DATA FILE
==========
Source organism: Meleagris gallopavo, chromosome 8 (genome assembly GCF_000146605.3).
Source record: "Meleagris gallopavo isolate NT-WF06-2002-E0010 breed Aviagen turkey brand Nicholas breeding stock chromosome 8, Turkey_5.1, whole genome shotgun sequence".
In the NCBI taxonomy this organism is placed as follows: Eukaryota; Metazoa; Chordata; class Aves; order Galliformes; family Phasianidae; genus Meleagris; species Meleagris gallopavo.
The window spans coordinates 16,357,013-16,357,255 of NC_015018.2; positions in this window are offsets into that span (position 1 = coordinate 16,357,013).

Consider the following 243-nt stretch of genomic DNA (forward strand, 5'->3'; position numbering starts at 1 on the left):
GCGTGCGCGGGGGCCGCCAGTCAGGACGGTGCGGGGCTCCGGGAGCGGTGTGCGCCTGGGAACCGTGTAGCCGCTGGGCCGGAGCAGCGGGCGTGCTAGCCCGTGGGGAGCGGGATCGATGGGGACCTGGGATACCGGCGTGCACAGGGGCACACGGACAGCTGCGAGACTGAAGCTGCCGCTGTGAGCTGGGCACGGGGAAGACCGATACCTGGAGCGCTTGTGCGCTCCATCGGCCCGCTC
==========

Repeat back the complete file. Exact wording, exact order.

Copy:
Source organism: Meleagris gallopavo, chromosome 8 (genome assembly GCF_000146605.3).
Source record: "Meleagris gallopavo isolate NT-WF06-2002-E0010 breed Aviagen turkey brand Nicholas breeding stock chromosome 8, Turkey_5.1, whole genome shotgun sequence".
In the NCBI taxonomy this organism is placed as follows: Eukaryota; Metazoa; Chordata; class Aves; order Galliformes; family Phasianidae; genus Meleagris; species Meleagris gallopavo.
The window spans coordinates 16,357,013-16,357,255 of NC_015018.2; positions in this window are offsets into that span (position 1 = coordinate 16,357,013).

Consider the following 243-nt stretch of genomic DNA (forward strand, 5'->3'; position numbering starts at 1 on the left):
GCGTGCGCGGGGGCCGCCAGTCAGGACGGTGCGGGGCTCCGGGAGCGGTGTGCGCCTGGGAACCGTGTAGCCGCTGGGCCGGAGCAGCGGGCGTGCTAGCCCGTGGGGAGCGGGATCGATGGGGACCTGGGATACCGGCGTGCACAGGGGCACACGGACAGCTGCGAGACTGAAGCTGCCGCTGTGAGCTGGGCACGGGGAAGACCGATACCTGGAGCGCTTGTGCGCTCCATCGGCCCGCTC